Mindfulness: the 'Next Step' to Wellness
What is Mindfulness?
What do the words, ‘empathy’, ‘resilience’, ‘awareness’, ‘presence’, ‘compassion’, ‘emotional intelligence’, and ‘wellbeing’ all have in common? They’re at the center of Mindfulness or as some have referred to it, as the Mindful Revolution – The science of finding focus in a stressed-out, multitasking culture. (Cover of Time, February 3, 2014)
What is mindfulness? Mindfulness is the basic human ability to be fully present, aware of where we are and what we’re doing, and not overly reactive or overwhelmed by what’s going on around us.
While mindfulness is something we all naturally possess, it’s more readily available to us when we practice it on a daily basis.
Whenever we bring awareness to what we’re directly experiencing via our senses, or to our state of mind via our thoughts and emotions, we’re being mindful. And there’s growing research showing that when we train our brain to be mindful, we’re actually remodeling the physical structure of our brain.
Stress vs. Mindfulness
Stress appears to negatively impact mindfulness. According to a study by Joe Burton, CEO/Founder, Whil Concepts, 71% of companies report high to extreme stress, and 83% of Americans report that work is a significant source of stress. According to Harris Interactive Work Stress Survey(2013), the annual cost of stress in the form of absenteeism, medical costs, diminished productivity, and turnover, to only name a few, is $300 billion.
The APA Stress in America: The Impact of Discrimination Report, 2016, cites that three of four generations in the workplace today have reported stress levels in the danger zone, and the pace of technology is making it worse. And stressors are universal: emotional, financial, physical, and social.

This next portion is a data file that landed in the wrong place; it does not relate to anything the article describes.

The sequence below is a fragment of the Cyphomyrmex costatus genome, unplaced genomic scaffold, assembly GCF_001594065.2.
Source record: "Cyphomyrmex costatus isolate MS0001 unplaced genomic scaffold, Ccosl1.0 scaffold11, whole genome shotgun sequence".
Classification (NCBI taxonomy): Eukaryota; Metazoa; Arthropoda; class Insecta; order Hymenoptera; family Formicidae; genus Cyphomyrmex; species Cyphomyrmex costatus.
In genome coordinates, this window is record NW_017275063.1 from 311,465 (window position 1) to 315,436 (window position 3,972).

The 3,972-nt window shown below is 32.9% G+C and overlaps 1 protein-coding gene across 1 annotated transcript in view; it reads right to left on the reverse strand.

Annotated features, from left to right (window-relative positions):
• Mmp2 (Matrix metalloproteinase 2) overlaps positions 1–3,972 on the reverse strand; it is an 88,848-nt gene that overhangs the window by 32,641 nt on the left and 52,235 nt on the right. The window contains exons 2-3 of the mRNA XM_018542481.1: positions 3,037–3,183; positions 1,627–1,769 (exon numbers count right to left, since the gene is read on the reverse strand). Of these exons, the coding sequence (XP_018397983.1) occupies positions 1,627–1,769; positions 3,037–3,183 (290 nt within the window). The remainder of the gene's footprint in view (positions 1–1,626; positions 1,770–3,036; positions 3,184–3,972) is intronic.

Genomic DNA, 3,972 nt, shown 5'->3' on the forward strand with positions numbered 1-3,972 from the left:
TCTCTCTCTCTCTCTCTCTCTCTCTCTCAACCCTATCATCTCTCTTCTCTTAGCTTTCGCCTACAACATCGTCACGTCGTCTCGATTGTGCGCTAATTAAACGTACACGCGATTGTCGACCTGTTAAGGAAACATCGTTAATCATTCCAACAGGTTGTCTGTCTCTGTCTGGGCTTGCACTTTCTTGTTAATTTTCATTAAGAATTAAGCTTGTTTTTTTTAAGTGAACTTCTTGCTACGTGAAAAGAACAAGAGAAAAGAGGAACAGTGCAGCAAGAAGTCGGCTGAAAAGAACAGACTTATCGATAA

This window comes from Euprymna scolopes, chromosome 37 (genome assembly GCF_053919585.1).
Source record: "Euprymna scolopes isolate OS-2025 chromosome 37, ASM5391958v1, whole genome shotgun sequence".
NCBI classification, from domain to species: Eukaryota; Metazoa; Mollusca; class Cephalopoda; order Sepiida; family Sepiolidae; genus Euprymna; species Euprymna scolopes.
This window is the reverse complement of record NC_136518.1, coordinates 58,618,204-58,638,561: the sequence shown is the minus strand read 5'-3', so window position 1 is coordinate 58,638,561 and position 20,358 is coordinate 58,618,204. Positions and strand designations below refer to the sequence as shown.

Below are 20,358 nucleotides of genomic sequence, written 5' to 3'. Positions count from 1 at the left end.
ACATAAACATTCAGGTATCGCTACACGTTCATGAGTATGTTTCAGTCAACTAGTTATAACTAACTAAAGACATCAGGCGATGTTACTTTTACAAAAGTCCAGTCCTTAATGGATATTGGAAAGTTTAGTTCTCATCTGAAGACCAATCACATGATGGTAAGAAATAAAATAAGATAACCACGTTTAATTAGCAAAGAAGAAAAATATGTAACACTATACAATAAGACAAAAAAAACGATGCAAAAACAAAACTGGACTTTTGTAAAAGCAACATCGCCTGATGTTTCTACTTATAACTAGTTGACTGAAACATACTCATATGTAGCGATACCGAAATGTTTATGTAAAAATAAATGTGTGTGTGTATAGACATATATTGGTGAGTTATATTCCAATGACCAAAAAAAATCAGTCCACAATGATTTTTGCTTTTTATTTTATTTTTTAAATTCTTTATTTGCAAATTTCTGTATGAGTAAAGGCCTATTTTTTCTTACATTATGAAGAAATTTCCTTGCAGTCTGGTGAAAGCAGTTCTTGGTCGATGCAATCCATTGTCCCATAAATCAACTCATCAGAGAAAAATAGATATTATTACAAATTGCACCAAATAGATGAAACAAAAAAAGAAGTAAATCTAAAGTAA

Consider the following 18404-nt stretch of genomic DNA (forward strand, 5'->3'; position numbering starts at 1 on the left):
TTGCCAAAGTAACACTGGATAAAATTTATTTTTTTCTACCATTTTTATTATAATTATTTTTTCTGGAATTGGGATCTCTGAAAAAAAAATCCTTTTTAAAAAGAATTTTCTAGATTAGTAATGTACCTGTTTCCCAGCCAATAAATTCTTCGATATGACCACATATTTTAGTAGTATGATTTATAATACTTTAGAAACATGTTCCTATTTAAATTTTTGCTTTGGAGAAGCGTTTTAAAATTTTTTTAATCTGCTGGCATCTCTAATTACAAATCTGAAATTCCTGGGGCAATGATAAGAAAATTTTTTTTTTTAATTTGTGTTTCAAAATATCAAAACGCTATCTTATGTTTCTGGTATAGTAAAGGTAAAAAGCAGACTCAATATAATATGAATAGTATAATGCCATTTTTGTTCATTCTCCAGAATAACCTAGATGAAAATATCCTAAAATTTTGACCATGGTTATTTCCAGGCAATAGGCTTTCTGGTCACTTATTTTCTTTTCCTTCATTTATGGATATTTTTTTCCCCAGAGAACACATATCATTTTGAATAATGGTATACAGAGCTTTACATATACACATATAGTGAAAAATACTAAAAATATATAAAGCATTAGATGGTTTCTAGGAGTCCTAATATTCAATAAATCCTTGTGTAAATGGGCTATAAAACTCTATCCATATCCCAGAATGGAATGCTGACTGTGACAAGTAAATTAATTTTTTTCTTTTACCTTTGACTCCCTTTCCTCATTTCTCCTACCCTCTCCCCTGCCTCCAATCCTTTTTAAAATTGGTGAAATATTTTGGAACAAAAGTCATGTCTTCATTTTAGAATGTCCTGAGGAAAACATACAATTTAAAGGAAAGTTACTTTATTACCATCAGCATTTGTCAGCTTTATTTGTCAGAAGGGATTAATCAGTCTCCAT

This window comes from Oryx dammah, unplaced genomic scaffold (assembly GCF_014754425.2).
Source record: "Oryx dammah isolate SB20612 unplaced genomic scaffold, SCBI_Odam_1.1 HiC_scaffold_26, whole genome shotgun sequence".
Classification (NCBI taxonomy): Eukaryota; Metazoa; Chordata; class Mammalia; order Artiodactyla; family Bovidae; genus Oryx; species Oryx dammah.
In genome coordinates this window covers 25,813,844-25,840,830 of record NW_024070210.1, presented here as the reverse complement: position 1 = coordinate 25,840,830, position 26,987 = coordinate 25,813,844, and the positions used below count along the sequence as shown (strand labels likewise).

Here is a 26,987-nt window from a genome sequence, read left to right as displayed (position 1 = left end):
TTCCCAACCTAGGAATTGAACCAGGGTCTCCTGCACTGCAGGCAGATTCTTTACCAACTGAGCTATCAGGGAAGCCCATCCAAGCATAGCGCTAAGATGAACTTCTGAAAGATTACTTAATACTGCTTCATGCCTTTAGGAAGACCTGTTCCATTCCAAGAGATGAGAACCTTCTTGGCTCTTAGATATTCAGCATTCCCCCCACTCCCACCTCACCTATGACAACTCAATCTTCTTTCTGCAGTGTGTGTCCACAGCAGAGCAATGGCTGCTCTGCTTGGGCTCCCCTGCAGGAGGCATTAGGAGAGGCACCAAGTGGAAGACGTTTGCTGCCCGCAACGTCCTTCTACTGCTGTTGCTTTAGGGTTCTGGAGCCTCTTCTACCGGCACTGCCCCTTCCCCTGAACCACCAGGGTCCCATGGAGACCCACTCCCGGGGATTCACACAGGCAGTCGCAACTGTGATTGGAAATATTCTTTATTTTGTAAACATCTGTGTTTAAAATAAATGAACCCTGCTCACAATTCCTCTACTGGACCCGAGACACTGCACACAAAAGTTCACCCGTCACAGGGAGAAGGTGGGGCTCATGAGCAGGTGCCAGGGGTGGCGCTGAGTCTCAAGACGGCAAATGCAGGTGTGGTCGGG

Mental health symptoms, such as feeling nervous or anxious, depressed or sad, constant worrying, and irritability or anger, are growing fast.
The De-Stress Fix
Bersin by Deloitte, 2016, has found that employers are moving from wellness to wellbeing and performance.
Whil Concepts has found that traditional wellness programs aren’t covering stress, resiliency, and mental wellbeing…so they miss “performance”. They’ve found a competitive advantage from employees learning repeatable skills to make calm and focus the norm.
How do we practice mindfulness? D. Fontaine, S. Bauer-Wu, & D. Germano (2014), suggest that we consider yoga and meditation classes, reflective writing, deep breathing, and, of course, physical exercise. Studies have shown a 28% reduction in stress, 20%increase in sleep quality, and 19% decrease in pain.
Fontaine notes that the University of Virginia is integrating mindfulness into the Schools of Nursing and Medicine. They built a resilience room and a contemplative classroom, where they offer free yoga and meditation five days a week. They’ve also offered courses in resilience and mindfulness and self-care. Resilience Retreats are offered for every nursing student and those ‘in the field’. Workshops in creative arts include writing, painting, and knitting.
Fontaine recommends the use of ‘The Three C’s’. First, consider a contemplative practice. Next, carve out time for gratitude. Start a gratitude journal of just writing down three things you are grateful for every night . Do it for 21 days, and it will become a habit. And third, cultivate a practice of kindness towards yourself and others.
The American Mindfulness Research Association, 2017, has conducted studies on the health and performance benefits of mindfulness. They have found improvements in focus, memory, relationships, self-control, and creativity. Likewise, they’ve seen a reduction in stress, anxiety, depression, and pain.
Challenge yourself to take the first steps to incorporating some mindfulness actions into your routine and see what happens.